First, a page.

“My mother was a Methodist before she got saved.”  She was serious.  Again, I couldn’t believe someone could be so rude!  I hadn’t met anyone in all of my 18 years that didn’t like Methodists!  What’s not to like?  As we spent more time together, I learned about her worship experience.  She thought hymns were boring and that “regular” churches were dull.  They just sat there, sat down, stood up.  She, apparently, danced at her church.  Jumped up and down, spoke in tongues (what was that?) and clapped.  It fit her personality.  She was very perky and energetic, hugging everyone she met and always smiling and saying “praise the Lord!”  It was like landing in a foreign country where I didn’t know the language.

“Everyone here is more religious than me!” I whined into the phone to Sandie one night.  I was not about to call my parents and tell them I’d made a mistake.

Sandie laughed.  “Oh, Peggy Sue, no one is more religious than you!”  She made me feel better, but she, too, had no idea what I was talking about.  “What do you mean your roommate is charismatic?  Doesn’t that just mean she’s got personality?”

That’s what I’d thought.

In those first few weeks, Marlene and I formed a little group of friends with Jon, Bruce, Neil (not his real name) and Jennifer (yeah, Jennifer apparently decided I was her assignment from God).  We settled into our little clique to help navigate the first weeks of college.  We sat together at meals and at chapel, sent notes through the mail to each other, and went to concerts on campus.  Bruce and Neil were cousins, both Brethren in Christ (BIC).  Bruce was a missionary’s son and grew up in Africa.  Neil was a pastor’s son.  Neil was … charismatic.  In the regular sense of the word.  He was fun, energetic, goofy and always made us laugh.  He was also very effeminate.  I really liked him, he was a breath of fresh air and made me feel a lot better about everything.  Jon was a huge comfort, too.  He was also very silly and goofy, making us laugh.  He was a Baptist from another town in Pennsylvania.  He didn’t seem so uptight about his faith as the others did.   Sometimes he was almost sacrilegious, making the others cringe at times, but to me he was a relief to be around.

I got a campus job working in the bookstore for ten hours a week as the manager’s secretary.  David (not his name) was the bookstore manager, a very tall, gangly good-looking guy with a beard.  He was quiet and kind.  I instantly felt like we’d get along well.  The bookstore office was behind a wall of glass, just slightly elevated from the rest of the store, so I could see out on the store while I worked.

After a while, Jon left our group, saying that he didn’t want to get tied down in a small clique.  He actually joined a much larger group of people that took up three tables in the dining hall.  I missed him.  He was… unorthodox. Different.

One night, we all went to the concert that was on campus.  The group was called Farrell and Farrell,  a man and a woman.  They dressed in clothes that looked like space suits and their music was very loud.  The only Christian contemporary music I’d known before that was Amy Grant, who was very low-key compared to what Marlene had in her record collection.  I wasn’t crazy about the music, and as the the concert went on I grew more and more anxious.  Something was off.  Everybody was jumping up and down, screaming “yes, Jesus!” over and over, crying and reaching for the band as if to be rescued.  Farrell and Farrell (a married couple, I’m assuming) started preaching intensely, but nothing like I heard at home.  They were preaching about hell and damnation, the need to be saved by asking Jesus into your heart.  I thought it was weird, considering they were at a Christian college– were there any non-Christians there?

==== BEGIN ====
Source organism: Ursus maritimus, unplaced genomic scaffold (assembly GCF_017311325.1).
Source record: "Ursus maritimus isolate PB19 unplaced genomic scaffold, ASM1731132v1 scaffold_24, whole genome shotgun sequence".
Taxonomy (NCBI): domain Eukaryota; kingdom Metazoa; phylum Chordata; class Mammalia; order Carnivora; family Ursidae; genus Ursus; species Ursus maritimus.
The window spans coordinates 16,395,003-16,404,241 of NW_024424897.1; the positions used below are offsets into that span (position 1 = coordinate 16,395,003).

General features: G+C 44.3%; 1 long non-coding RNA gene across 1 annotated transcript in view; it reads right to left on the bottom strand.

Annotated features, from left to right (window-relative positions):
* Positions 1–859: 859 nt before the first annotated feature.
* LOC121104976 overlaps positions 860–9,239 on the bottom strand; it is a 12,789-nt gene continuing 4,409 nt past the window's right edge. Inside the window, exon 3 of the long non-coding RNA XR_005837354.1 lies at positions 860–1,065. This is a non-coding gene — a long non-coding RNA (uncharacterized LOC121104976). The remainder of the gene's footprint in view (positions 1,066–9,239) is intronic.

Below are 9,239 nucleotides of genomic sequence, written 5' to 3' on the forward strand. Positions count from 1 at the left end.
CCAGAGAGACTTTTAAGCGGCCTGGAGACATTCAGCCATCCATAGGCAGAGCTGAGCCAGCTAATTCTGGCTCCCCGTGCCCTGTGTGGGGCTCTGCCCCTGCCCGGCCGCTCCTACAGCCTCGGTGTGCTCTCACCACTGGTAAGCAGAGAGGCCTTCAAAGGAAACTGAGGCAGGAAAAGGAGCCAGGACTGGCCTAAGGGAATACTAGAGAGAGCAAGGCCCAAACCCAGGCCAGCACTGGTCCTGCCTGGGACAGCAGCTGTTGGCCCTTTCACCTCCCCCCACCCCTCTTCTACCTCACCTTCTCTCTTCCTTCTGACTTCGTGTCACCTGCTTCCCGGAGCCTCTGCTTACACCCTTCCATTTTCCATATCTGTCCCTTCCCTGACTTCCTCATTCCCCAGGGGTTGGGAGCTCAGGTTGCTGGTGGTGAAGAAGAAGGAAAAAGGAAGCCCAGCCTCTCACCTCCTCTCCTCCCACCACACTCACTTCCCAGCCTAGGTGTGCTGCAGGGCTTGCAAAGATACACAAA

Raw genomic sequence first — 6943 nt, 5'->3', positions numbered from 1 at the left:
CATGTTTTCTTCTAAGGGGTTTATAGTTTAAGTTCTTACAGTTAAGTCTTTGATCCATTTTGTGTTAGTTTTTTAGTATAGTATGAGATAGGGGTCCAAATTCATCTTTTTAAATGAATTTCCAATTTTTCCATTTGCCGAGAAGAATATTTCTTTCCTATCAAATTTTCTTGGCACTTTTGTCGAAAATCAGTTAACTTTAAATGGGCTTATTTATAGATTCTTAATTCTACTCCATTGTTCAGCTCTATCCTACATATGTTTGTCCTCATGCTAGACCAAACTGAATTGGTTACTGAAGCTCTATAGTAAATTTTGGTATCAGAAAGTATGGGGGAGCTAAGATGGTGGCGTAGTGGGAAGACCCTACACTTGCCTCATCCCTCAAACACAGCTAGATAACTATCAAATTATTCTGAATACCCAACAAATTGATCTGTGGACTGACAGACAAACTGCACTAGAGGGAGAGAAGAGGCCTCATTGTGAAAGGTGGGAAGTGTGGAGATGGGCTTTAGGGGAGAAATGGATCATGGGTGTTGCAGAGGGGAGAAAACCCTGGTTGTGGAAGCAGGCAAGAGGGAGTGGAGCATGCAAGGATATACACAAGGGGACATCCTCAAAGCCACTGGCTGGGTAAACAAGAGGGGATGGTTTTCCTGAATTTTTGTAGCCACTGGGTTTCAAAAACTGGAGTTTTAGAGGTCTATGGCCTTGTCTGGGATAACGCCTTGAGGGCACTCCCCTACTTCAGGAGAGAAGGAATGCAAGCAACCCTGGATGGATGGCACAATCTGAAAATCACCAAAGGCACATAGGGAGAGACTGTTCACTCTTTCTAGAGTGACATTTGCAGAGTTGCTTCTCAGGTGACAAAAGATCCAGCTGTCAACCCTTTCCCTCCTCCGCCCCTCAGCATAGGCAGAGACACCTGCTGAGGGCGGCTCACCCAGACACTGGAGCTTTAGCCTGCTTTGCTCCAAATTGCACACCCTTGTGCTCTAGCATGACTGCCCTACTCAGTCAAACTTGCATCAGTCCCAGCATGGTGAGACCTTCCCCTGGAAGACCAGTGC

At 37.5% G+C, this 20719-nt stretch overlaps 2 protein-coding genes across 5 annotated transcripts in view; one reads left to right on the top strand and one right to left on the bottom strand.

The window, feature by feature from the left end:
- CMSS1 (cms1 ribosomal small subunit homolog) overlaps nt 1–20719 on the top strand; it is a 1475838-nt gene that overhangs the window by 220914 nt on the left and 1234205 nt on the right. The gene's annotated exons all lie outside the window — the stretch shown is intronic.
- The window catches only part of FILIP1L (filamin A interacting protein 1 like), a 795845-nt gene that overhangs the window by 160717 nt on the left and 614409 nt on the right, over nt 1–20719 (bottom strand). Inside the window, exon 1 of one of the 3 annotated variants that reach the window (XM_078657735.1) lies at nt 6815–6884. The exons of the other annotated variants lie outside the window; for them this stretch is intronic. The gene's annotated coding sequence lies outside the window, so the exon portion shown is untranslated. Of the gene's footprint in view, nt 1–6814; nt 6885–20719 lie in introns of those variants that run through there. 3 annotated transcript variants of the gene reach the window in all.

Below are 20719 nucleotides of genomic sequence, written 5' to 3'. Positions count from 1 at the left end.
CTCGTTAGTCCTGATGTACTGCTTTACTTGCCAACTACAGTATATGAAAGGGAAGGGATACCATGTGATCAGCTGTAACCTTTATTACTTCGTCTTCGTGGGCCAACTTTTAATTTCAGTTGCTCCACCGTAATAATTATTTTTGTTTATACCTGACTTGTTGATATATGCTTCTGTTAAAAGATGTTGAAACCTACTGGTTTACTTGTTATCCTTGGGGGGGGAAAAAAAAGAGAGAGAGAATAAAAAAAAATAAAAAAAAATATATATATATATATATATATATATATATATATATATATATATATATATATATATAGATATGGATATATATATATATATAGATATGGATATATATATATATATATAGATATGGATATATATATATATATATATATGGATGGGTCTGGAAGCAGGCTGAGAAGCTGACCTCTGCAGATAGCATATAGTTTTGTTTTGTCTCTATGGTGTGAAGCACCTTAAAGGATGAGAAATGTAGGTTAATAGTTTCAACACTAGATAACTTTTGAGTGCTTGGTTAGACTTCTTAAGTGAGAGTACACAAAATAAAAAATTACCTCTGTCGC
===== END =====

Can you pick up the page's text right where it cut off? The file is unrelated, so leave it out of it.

The longer they preached, the louder they got, repeating phrases over and over like a chant, and soon all those around me started responding to them.  I looked around and it seemed like everyone there was in a trance of some sort, nodding with their eyes closed, raising their open palms to the sky, repeating “yes, Jesus, praise Jesus, thank you Jesus, come quickly Lord Jesus…” over and over again.  I couldn’t breathe.  I started shaking. This was creepy.  Who are these people?  I didn’t belong here!  What had I done?  I started to cry, hard.  I pushed my way out over the legs of the other people in the row as they chanted, swaying, crying, and the music got more intense, drumming, leading… I got to the end of the row and ran.

I ran out of the gymnasium, out the front door of the student center, down the path toward the covered bridge and stopped on the bridge, laying my head down on my arm and crying.  I hiccuped and cried and hyperventilated.  I was terrified.  I didn’t know what to do.  I couldn’t go home and admit failure.  Certainly my father would enroll me at Glassboro and I’d be stuck at home under his thumb again.  It would be a failure on my part, an “F” on my life report card.  He’d be amused.  Clearly I couldn’t make good decisions.  Oh my God.

After a while, I heard footsteps.  I quickly wiped my face and pretended to just be looking down at the water.

“Peggy Sue.”  It was Neil.  I was so relieved.  He seemed like someone who wouldn’t judge me, someone I could talk to.  I relaxed and began to cry again.  He wrapped his arms around me and I told him what I was feeling.  How I’d never seen anything like that and I was scared and how come I couldn’t fit in anywhere?  I sobbed until I could hardly stand up and my nose was all plugged up and I was smeared with snot and tears.